Apple (NASDAQ:AAPL) executives believe Gizmodo's revealing of the company's next-generation iPhone could lead to a "huge" loss in sales, recently unsealed court documents show.
The documents, released Friday by a San Mateo, Calif., county judge at the urging of several media outlets, show Apple executives met with police investigators the day after Gizmodo posted its lost-iPhone story. According to the documents, Matthew Broad, a detective with the San Mateo County Sheriff's office, met with Bruce Sewell, Apple's senior vice president and general counsel; Rick Orloff, Apple's director of information security; and Apple's outside counsel, George Riley of O'Melveny and Myers.
At the meeting, Riley said that disclosure of the prototype could harm Apple because consumers might hold off on buying Apple products until the new iPhone is released, according to a search warrant. He was asked to estimate how large a loss Apple would suffer, and said it would be "huge." Apple is widely expected to unveil the latest version if its iPhone next month.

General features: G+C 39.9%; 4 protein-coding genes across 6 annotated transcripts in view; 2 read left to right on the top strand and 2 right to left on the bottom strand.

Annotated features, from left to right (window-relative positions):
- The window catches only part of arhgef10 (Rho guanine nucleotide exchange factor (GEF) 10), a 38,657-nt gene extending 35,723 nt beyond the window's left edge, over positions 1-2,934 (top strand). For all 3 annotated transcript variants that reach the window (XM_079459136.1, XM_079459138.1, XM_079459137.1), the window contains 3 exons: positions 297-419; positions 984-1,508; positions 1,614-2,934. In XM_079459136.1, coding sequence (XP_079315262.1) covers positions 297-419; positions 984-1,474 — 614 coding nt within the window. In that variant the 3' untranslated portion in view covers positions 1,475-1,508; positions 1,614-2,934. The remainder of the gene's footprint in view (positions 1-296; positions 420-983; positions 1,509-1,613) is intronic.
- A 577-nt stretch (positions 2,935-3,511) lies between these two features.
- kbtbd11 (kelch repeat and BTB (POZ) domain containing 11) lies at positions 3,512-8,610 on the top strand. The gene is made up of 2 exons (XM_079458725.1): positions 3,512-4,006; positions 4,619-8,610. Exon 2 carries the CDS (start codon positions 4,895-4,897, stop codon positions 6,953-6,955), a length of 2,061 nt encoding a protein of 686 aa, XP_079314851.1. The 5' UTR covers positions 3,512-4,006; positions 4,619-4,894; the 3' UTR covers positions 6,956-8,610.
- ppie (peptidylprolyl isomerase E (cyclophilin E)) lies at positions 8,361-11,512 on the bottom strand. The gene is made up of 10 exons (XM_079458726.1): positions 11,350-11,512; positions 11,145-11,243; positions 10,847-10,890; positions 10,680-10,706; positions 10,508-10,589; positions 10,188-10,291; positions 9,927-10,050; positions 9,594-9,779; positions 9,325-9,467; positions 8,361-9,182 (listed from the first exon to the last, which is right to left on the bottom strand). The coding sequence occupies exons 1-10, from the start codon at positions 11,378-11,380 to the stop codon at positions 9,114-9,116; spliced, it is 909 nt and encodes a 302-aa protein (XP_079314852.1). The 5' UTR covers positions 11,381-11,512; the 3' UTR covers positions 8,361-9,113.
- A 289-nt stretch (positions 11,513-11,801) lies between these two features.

The phone was left at a bar by an Apple employee and discovered by 21-year-old Brian Hogan, who then sold it to Gizmodo for $5,000. Hogan's roommate tipped off Apple about the missing prototype. Apple CEO Steve Jobs contacted Brian Lam, Gizmodo's editor, after the iPhone pictures were published. According to the documents, Lam said the device would be returned if Apple acknowledged the device was its iPhone prototype. Lam gave Apple the address of Gizmodo employee Jason Chen to arrange to have the iPhone picked up. Police later seized computers and other devices from Chen's home.
A device that looks similar to the one obtained by Gizmodo has since popped up in Vietnam.
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